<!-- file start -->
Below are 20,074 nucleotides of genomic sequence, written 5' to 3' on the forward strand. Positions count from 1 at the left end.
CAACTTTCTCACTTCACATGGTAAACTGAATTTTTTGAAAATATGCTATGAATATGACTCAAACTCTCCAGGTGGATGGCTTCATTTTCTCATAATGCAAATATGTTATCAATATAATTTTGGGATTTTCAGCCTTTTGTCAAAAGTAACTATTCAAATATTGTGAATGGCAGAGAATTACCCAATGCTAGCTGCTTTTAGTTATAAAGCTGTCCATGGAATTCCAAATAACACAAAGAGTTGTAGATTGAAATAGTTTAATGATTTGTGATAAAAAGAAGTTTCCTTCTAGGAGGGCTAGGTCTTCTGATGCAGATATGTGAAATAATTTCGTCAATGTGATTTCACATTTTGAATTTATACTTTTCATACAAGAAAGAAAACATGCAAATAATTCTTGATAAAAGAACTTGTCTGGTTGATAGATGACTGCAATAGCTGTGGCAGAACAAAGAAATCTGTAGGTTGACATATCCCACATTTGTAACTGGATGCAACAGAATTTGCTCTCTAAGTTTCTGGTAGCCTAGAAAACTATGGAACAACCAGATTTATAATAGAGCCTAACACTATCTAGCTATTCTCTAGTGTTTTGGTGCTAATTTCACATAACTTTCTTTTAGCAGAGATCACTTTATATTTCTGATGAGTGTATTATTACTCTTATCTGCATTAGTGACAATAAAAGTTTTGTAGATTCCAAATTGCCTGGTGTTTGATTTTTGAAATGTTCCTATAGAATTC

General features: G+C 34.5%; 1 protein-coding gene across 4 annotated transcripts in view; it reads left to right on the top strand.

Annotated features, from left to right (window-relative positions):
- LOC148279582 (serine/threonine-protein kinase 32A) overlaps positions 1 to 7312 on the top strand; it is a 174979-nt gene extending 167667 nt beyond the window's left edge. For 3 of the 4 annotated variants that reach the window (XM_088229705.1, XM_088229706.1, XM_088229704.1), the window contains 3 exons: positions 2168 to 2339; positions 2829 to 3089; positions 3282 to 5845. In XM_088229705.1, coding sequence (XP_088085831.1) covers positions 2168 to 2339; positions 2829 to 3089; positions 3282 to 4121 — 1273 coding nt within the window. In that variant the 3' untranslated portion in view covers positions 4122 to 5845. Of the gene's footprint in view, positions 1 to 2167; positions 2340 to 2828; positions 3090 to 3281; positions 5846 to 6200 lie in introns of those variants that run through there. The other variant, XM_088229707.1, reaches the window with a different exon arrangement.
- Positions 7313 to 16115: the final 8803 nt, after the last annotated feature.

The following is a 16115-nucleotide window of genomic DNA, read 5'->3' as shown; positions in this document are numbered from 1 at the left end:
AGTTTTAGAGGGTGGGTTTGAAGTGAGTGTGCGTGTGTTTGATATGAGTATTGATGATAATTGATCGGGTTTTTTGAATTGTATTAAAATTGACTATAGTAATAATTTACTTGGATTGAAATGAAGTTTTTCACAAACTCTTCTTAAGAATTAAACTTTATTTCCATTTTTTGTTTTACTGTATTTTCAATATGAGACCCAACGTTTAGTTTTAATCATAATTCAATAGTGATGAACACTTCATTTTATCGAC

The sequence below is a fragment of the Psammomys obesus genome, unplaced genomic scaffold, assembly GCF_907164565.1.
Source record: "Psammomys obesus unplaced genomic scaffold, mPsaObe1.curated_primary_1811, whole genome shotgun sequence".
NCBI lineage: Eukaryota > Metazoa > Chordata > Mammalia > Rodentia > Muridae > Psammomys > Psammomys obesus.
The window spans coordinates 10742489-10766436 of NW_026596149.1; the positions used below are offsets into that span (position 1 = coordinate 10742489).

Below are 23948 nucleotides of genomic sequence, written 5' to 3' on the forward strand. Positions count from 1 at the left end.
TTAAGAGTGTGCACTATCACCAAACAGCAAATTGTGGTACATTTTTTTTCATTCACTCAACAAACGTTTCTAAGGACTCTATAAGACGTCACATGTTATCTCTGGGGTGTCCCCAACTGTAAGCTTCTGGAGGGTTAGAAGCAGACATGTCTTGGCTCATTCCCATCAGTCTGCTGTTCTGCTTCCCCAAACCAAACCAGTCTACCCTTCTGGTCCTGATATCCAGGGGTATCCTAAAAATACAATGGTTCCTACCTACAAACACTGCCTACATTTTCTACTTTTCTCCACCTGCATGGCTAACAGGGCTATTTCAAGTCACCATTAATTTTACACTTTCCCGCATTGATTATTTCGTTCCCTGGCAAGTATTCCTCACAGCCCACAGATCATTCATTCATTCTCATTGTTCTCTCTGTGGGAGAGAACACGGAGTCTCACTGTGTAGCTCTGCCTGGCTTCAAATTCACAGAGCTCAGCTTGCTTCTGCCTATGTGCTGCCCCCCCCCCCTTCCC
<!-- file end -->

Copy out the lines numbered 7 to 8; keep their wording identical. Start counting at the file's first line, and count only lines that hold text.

The following is a 16115-nucleotide window of genomic DNA, read 5'->3' as shown; positions in this document are numbered from 1 at the left end:
AGTTTTAGAGGGTGGGTTTGAAGTGAGTGTGCGTGTGTTTGATATGAGTATTGATGATAATTGATCGGGTTTTTTGAATTGTATTAAAATTGACTATAGTAATAATTTACTTGGATTGAAATGAAGTTTTTCACAAACTCTTCTTAAGAATTAAACTTTATTTCCATTTTTTGTTTTACTGTATTTTCAATATGAGACCCAACGTTTAGTTTTAATCATAATTCAATAGTGATGAACACTTCATTTTATCGAC